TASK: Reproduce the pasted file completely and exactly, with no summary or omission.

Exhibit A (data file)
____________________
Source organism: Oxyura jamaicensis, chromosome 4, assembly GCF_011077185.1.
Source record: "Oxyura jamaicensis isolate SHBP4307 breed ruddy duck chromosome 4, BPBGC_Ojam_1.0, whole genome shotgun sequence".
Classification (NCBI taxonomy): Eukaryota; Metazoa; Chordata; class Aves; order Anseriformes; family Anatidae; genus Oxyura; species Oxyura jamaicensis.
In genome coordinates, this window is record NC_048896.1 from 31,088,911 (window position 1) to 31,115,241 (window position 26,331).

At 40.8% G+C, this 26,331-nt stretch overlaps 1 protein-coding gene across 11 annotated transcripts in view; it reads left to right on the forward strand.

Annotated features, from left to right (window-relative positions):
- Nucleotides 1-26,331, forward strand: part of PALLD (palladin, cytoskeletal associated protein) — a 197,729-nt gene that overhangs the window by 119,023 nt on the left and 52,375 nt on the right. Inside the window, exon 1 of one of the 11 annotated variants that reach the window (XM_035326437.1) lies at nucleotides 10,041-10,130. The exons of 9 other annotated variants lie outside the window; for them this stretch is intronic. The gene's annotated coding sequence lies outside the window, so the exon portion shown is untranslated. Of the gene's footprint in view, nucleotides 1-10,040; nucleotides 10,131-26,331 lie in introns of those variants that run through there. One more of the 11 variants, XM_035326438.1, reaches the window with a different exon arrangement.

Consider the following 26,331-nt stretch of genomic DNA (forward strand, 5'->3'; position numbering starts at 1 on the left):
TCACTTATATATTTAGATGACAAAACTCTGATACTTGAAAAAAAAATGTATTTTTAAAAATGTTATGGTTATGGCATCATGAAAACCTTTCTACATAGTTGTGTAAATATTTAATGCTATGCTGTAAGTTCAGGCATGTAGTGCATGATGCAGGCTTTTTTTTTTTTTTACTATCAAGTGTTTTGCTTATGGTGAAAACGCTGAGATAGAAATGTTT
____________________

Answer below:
Source organism: Oxyura jamaicensis, chromosome 4, assembly GCF_011077185.1.
Source record: "Oxyura jamaicensis isolate SHBP4307 breed ruddy duck chromosome 4, BPBGC_Ojam_1.0, whole genome shotgun sequence".
Classification (NCBI taxonomy): Eukaryota; Metazoa; Chordata; class Aves; order Anseriformes; family Anatidae; genus Oxyura; species Oxyura jamaicensis.
In genome coordinates, this window is record NC_048896.1 from 31,088,911 (window position 1) to 31,115,241 (window position 26,331).

At 40.8% G+C, this 26,331-nt stretch overlaps 1 protein-coding gene across 11 annotated transcripts in view; it reads left to right on the forward strand.

Annotated features, from left to right (window-relative positions):
- Nucleotides 1-26,331, forward strand: part of PALLD (palladin, cytoskeletal associated protein) — a 197,729-nt gene that overhangs the window by 119,023 nt on the left and 52,375 nt on the right. Inside the window, exon 1 of one of the 11 annotated variants that reach the window (XM_035326437.1) lies at nucleotides 10,041-10,130. The exons of 9 other annotated variants lie outside the window; for them this stretch is intronic. The gene's annotated coding sequence lies outside the window, so the exon portion shown is untranslated. Of the gene's footprint in view, nucleotides 1-10,040; nucleotides 10,131-26,331 lie in introns of those variants that run through there. One more of the 11 variants, XM_035326438.1, reaches the window with a different exon arrangement.

Consider the following 26,331-nt stretch of genomic DNA (forward strand, 5'->3'; position numbering starts at 1 on the left):
TCACTTATATATTTAGATGACAAAACTCTGATACTTGAAAAAAAAATGTATTTTTAAAAATGTTATGGTTATGGCATCATGAAAACCTTTCTACATAGTTGTGTAAATATTTAATGCTATGCTGTAAGTTCAGGCATGTAGTGCATGATGCAGGCTTTTTTTTTTTTTTACTATCAAGTGTTTTGCTTATGGTGAAAACGCTGAGATAGAAATGTTT